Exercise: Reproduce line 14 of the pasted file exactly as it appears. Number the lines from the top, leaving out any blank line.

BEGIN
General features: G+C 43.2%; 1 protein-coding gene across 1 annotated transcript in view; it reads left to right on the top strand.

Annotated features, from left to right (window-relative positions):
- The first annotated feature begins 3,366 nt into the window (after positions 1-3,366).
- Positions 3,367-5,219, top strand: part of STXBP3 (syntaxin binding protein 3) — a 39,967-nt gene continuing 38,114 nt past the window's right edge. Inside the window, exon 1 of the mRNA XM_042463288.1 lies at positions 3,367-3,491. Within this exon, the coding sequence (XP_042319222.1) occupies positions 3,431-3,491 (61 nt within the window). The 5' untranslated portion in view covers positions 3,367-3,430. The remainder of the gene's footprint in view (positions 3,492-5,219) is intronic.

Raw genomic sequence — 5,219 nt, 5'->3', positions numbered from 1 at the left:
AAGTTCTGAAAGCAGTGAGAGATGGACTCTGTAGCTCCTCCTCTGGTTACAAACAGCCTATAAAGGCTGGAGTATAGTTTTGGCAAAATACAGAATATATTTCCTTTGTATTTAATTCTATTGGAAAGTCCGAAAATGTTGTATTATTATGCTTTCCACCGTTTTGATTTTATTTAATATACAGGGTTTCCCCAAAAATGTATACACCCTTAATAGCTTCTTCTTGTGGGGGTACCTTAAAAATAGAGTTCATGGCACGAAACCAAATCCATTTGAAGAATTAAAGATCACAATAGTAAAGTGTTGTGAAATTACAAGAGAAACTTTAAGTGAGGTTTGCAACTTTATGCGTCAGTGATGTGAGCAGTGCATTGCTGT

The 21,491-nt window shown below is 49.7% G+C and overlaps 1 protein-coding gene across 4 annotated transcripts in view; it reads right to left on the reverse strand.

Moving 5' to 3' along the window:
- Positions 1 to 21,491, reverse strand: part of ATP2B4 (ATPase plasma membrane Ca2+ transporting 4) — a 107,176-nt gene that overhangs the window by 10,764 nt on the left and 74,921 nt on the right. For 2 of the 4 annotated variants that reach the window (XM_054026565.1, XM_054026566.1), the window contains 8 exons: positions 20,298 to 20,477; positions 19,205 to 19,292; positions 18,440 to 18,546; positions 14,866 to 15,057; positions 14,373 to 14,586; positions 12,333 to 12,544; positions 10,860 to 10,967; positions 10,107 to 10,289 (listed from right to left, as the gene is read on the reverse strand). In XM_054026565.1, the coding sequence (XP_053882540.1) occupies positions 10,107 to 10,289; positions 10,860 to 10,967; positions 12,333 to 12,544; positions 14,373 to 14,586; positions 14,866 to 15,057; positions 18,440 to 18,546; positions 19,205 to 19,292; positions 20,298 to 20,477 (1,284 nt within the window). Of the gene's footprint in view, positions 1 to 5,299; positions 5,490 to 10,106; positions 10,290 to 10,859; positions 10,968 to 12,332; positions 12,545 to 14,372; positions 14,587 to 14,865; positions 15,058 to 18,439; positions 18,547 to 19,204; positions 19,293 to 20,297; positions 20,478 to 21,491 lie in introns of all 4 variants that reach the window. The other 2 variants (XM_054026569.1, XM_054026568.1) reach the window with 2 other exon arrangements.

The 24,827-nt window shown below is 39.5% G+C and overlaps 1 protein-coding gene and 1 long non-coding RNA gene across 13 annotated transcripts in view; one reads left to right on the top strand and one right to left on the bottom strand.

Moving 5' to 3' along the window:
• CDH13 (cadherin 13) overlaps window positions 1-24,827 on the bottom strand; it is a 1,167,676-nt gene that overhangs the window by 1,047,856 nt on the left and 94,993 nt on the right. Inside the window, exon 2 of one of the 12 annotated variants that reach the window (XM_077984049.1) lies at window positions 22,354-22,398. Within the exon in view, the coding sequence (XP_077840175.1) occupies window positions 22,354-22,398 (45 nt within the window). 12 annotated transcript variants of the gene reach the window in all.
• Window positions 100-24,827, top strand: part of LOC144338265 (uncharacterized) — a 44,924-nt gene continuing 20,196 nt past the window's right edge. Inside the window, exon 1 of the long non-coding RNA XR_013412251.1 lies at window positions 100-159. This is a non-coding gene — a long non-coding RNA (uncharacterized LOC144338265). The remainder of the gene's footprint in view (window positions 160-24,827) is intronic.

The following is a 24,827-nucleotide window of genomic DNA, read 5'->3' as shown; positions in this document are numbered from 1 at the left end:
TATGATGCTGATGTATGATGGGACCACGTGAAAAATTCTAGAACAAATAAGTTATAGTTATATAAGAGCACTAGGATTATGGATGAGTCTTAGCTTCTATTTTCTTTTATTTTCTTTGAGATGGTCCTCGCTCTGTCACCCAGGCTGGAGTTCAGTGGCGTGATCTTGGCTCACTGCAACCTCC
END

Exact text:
The following is a 24,827-nucleotide window of genomic DNA, read 5'->3' as shown; positions in this document are numbered from 1 at the left end: